To the editor: Thank you for your series on what it means to be a U.S. citizen in the 21st century. I moved to the United States in 1992, not out of necessity but because I wanted to. I come from a wealthy political family in Mexico City, where my life was easy and comfortable. But I wanted to have my own life and create my own destiny, because that’s something that money can’t bring you. (“Why U.S. citizenship matters,” Editorial, Oct. 19)
This is why I moved to the United States.
The United States is now officially my country, and it was an honor and a privilege to become an American on paper and to participate in our democracy as a voter and as someone active in local government. I do believe that citizenship is important and that if you have made this country your home, you have the duty to become a citizen. First-generation immigrants bring a unique perspective on issues; we enrich this country in a very important way.
To make this country better, we should all participate as fully as we can. Citizenship opens the door to full participation, allowing us to achieve the goal of a more perfect union for all.
Fred Mariscal, Los Angeles
To the editor: I came to this country in 1961 from Britain as the wife of a U.S. citizen. We have had four children since, and yet I am still not a citizen.
I would be more than happy to pledge allegiance to the United States if I could swear to what my children learned as the Pledge of Allegiance in school. Unfortunately, there is another piece inserted in the oath I am required to swear to in order to gain citizenship: I must forswear all allegiance to my birth country.
Yes, I know that in practice I can have dual nationality, and that Britain will pay no attention to my renunciation if simply uttered as part of a citizenship ceremony, but I will still be swearing a false oath, and that is something I cannot bring myself to do. I came here at the age of 24 and from a culture that at that time instilled in us that an oath is sacred: It is not just words. It is an oath.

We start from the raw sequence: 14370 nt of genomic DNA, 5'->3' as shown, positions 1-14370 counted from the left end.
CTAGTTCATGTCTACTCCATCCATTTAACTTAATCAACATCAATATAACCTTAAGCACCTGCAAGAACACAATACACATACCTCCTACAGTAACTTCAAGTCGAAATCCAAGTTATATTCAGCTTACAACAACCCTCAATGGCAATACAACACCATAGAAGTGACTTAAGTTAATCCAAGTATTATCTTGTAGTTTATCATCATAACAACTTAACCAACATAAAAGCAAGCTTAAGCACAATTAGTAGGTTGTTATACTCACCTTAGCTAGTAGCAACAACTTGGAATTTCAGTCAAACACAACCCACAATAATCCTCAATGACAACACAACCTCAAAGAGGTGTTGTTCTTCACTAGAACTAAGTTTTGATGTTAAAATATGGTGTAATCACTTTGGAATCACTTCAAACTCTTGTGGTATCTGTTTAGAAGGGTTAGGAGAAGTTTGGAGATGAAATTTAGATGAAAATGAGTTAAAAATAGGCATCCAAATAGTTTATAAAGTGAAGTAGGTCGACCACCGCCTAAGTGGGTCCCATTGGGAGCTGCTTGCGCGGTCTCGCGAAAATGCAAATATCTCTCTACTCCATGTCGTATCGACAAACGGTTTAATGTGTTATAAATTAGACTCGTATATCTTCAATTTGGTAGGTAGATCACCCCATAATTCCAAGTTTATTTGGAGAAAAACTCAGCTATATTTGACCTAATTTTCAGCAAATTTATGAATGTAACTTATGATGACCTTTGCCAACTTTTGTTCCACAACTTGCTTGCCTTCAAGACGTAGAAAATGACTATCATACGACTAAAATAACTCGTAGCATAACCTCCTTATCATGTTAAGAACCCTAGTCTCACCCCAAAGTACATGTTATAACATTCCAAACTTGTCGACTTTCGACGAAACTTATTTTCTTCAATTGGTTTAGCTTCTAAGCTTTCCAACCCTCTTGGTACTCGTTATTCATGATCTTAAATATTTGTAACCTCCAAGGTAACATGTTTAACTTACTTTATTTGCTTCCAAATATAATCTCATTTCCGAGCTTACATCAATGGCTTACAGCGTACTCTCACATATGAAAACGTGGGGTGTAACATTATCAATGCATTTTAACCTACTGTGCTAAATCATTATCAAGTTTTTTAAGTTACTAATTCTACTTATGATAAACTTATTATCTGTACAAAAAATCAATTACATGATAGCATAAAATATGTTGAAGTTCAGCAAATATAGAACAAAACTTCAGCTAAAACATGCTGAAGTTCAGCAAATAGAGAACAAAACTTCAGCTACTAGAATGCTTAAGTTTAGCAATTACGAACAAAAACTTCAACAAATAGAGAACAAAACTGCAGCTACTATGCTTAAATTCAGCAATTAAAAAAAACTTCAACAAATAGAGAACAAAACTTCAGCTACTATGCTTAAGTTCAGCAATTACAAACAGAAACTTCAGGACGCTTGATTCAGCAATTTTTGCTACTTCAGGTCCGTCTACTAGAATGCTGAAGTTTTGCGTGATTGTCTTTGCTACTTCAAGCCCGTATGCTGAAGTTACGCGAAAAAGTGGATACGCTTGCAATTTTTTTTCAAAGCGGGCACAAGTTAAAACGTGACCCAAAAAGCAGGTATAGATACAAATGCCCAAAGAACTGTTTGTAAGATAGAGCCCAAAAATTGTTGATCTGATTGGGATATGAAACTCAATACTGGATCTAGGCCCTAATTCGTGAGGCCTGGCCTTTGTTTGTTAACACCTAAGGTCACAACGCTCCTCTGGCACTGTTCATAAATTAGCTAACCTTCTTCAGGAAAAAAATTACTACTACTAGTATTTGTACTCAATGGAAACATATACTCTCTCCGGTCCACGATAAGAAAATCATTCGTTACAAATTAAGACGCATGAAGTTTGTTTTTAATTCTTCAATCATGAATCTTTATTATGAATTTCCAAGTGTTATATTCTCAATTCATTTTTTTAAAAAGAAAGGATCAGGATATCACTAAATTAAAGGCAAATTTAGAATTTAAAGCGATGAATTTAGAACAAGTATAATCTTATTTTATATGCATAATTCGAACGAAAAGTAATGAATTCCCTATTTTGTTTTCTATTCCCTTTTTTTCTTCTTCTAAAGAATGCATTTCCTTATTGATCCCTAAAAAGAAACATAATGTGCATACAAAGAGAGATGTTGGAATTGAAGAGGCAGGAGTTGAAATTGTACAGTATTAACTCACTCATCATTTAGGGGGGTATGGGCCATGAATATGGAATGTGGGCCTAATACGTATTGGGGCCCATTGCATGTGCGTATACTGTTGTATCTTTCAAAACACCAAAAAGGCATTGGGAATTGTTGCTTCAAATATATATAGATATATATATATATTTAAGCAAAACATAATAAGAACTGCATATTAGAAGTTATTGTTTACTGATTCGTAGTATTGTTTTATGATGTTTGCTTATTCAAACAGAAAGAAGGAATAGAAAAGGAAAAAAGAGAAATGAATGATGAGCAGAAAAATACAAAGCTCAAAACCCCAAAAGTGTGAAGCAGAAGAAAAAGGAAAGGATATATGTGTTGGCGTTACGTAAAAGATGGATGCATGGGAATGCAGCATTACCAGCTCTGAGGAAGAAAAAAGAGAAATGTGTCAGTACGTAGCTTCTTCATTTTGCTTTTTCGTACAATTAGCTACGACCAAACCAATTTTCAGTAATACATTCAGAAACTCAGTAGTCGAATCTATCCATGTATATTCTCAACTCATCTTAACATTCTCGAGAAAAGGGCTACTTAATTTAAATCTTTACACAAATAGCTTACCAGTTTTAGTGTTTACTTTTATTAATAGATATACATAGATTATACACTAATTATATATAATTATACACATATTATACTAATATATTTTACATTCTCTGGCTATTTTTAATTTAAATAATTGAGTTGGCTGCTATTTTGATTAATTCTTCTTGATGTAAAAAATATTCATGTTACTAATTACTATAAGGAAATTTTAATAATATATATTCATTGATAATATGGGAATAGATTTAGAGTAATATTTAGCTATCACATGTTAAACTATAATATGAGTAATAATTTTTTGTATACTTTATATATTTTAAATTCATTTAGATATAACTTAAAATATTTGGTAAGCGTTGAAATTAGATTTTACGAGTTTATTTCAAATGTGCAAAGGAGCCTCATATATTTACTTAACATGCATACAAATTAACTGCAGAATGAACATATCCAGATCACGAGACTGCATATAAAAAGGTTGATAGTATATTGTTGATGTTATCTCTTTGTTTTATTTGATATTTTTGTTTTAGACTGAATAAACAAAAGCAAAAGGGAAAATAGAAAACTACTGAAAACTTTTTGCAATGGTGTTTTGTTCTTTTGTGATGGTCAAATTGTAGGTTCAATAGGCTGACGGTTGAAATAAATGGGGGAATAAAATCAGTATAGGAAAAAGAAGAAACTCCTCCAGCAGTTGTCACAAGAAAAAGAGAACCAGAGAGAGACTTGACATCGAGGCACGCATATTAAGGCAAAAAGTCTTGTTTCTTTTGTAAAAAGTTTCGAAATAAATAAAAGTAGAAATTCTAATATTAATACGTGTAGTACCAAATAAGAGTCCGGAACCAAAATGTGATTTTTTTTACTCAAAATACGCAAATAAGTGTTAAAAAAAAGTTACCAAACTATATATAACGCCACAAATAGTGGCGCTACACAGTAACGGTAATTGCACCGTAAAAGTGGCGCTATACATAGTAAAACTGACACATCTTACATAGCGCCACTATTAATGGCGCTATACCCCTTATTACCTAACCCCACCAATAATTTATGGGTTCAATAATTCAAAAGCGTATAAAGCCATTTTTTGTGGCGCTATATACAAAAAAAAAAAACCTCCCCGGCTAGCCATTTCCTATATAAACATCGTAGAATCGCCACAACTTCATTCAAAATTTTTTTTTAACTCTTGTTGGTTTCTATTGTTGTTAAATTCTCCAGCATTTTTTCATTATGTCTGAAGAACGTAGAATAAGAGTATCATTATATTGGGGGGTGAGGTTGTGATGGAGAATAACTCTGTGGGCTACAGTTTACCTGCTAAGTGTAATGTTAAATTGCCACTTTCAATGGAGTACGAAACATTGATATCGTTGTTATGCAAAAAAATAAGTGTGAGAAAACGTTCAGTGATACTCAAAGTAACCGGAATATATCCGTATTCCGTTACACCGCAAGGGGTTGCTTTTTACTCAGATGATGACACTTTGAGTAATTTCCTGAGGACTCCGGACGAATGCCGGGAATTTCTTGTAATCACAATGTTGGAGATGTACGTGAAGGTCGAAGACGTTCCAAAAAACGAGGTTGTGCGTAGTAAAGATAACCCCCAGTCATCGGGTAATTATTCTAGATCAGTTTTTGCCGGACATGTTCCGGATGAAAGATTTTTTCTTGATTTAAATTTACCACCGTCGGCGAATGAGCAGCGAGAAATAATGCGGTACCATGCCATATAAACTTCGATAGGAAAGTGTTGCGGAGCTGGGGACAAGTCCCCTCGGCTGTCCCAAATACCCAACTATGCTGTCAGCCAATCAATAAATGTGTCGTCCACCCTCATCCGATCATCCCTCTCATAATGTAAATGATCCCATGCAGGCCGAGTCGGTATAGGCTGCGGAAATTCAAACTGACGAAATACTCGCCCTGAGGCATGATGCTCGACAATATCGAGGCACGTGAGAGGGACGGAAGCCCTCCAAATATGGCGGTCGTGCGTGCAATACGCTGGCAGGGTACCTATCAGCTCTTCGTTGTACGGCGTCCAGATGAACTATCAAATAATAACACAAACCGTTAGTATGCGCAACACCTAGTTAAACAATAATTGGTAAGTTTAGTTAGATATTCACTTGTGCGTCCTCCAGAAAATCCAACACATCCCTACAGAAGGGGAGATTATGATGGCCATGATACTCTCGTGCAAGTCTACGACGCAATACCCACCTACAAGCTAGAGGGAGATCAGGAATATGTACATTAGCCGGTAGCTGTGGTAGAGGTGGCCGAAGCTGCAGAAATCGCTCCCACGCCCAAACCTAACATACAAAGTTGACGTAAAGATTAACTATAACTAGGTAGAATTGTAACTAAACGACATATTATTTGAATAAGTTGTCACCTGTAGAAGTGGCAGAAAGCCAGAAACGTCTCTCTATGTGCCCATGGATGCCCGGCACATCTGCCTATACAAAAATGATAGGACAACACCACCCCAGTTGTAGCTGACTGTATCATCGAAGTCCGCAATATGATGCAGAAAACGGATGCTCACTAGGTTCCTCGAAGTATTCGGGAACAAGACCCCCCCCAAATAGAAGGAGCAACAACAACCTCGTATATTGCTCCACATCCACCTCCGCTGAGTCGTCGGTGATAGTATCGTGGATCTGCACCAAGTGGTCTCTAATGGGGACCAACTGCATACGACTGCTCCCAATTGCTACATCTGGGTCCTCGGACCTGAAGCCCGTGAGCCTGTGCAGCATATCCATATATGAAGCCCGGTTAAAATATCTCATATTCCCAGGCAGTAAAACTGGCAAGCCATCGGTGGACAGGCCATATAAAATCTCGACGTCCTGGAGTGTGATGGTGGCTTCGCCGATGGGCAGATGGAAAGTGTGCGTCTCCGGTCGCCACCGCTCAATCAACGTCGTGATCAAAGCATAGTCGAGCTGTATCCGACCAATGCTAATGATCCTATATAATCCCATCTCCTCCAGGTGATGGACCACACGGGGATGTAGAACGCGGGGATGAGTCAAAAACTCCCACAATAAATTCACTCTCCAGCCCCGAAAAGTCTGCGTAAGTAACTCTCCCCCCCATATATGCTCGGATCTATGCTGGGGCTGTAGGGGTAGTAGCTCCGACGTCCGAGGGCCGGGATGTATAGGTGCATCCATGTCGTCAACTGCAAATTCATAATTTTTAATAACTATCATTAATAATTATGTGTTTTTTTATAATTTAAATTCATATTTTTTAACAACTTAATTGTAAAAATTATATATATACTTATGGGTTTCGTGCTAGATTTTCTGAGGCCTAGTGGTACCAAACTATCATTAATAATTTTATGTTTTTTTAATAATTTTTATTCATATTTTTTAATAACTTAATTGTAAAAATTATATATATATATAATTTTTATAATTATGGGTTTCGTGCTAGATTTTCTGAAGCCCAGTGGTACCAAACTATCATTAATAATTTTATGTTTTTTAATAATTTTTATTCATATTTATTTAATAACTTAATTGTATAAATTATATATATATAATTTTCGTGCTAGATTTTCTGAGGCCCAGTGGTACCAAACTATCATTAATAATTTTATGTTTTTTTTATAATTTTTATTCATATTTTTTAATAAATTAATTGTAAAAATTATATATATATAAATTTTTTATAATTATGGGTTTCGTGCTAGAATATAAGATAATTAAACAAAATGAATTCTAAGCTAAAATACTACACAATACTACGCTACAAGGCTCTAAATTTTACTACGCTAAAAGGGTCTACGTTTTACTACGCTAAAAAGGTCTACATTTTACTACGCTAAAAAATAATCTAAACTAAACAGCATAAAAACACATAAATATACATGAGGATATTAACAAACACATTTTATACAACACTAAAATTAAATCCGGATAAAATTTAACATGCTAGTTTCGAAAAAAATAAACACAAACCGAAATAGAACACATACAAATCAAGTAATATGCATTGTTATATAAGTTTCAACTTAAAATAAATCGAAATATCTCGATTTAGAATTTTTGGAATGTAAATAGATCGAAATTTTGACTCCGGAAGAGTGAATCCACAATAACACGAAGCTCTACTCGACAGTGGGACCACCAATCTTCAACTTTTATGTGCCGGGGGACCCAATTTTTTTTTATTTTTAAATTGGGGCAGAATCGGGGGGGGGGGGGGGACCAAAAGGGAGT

How unfortunate that this requirement excludes those of us who are scrupulously honest.
Julia Jonathan, Santa Monica
To the editor: I am an approved political refugee from Syria. I possess an indefinite grant for residence and work authorization. I will be applying for permanent residency this coming February.
The purpose of my wish to acquire citizenship is for two solid reasons: identity and civic engagement. As the editorial points out, citizenship is anything but a mere piece of paper; it’s the right to feel validated by the society we live in, a right one can only prove beneficial when educated and participating in civic duties; an act that’s paramount to the health of representative democracy.
Razmik Ikezian, Los Angeles
To the editor: Billions of taxpayers’ dollars are spent on a fence and defenses to secure our border — and the U.S. rewards those who evade capture with healthcare services and other entitlements. Some states even provide resident-rate college tuition.
The solution might be to stop entitlements to stop the flow. Giving citizenship and entitlements will only continue the flow, no matter how difficult the border crossing is.
The American dream was not founded on the principle of breaking the law. The United States has a naturalization process that should be followed by everyone.
Ed Skebe, Manhattan Beach
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